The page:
Professor at School of Psychological Sciences, Tel Aviv University
Dr. Nira Liberman earned a Ph.D. in Psychology from Tel Aviv University in 1996 and is a Professor at Tel Aviv University. Prof. Liberman studies the interface between motivation and cognition, the effects of psychological distance and processes of mental representation and decision making. She also conducts research on Obsessive-Compulsive Disorder.
Q> Please discuss some of the interesting findings from your research
Dr. Liberman > My research and theorizing proposes three major ideas: (1) the notion that psychological distances, which include temporal distance, social distance, spatial distance and probability — are all ways to diverge from me, here and now, the only thing we experience directly. This seemingly abstract idea has many important empirical-practical ramification, suggesting the distances affect each other, and that they add-up in a sub-additive manner. (2) the notion of level of mental construal, which includes the distinctions between abstract and concrete, central and incidental, global versus local, traits versus behaviors, values versus circumstances, what is true ‘in principle” versus what works “in practice”. The notion that these distinctions map on the same underlying construct is a powerful theoretical tool for integrating various fields in social and cognitive psychology as well as in decision making, marketing and consumer behavior. (3) distance promotes the use of higher- level mental construals, such that decisions, evaluations and predictions about more distal objects (e.g., whether or not to take a job a year from now) are based on higher-level aspects of the situation than the same decisions on more proximal objects (whether or not to take the same job tomorrow).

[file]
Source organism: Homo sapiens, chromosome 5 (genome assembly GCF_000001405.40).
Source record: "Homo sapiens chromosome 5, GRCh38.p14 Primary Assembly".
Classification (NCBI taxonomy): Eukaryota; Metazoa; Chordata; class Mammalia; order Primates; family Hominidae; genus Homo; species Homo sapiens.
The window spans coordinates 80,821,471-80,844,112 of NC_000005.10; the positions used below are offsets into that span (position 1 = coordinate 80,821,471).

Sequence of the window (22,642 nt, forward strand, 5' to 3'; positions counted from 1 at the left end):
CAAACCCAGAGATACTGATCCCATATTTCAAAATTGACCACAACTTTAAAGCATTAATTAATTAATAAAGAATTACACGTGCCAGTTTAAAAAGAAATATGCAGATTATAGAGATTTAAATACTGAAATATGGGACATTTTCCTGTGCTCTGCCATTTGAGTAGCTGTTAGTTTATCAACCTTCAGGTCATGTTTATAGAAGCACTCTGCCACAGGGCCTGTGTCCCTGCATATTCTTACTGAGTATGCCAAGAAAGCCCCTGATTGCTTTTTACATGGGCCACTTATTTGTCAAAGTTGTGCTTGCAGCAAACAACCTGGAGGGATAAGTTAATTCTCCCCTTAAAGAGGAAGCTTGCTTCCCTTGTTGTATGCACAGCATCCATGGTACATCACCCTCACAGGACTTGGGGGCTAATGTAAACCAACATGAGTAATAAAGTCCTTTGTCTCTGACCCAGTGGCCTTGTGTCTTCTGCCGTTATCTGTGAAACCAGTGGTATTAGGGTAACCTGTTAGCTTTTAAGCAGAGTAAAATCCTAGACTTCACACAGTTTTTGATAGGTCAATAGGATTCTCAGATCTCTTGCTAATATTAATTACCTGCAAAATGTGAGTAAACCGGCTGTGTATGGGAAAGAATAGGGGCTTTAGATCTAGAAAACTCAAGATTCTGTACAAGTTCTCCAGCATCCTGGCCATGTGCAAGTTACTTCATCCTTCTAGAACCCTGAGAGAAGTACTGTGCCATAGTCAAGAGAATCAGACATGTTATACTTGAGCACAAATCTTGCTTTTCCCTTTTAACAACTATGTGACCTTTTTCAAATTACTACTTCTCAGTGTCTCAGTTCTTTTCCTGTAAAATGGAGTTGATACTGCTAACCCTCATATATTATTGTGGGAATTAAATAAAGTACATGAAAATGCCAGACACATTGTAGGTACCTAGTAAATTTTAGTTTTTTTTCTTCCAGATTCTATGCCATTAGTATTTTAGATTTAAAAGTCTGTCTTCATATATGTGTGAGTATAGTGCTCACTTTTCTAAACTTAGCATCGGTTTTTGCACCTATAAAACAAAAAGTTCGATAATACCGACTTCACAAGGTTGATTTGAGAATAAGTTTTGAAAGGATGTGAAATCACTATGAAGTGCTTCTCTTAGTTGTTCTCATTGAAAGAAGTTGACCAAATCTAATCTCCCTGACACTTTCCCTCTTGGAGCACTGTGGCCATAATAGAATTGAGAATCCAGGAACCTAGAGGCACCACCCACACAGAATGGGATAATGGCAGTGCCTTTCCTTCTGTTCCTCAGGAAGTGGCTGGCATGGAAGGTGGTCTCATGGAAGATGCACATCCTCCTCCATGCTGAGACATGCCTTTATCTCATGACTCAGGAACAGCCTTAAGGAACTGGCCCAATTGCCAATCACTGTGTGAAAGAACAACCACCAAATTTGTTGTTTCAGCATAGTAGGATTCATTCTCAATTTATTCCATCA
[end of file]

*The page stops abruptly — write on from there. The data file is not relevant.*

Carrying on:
Q> What do you think are important issues in Judgment and decision making?
Dr. Liberman > Much advance has been made, but I would like to see more progress is needed in the following general frontiers:
- Connect with theories in the field of social and cognitive psychology as well as with neuroscience.
- Apply theory to real-life questions and real data, including “big data”.
- Better understand group-based decisions and social influence on decision, including virtual-world influences.
Q> What would be your message to invite the younger minds to decision sciences?
Dr. Liberman > Decision science is exciting because it is about discrete, observable human behavior that is of much importance to everybody: people choose products, political parties and partners. They choose routes (e.g., how to drive to work), strategies (e.g. of negotiation, of sampling information) and goals (e.g., to maintain health; to increase physical health). Decision science is at the intersection of social psychology, personality psychology, economics and motivation science. Any of these disciplines is in a position to generate interesting hypotheses on how people make choices. Most important – there are so many open questions calling for more scientific work!
(As told to Sumitava Mukherjee in April 2014)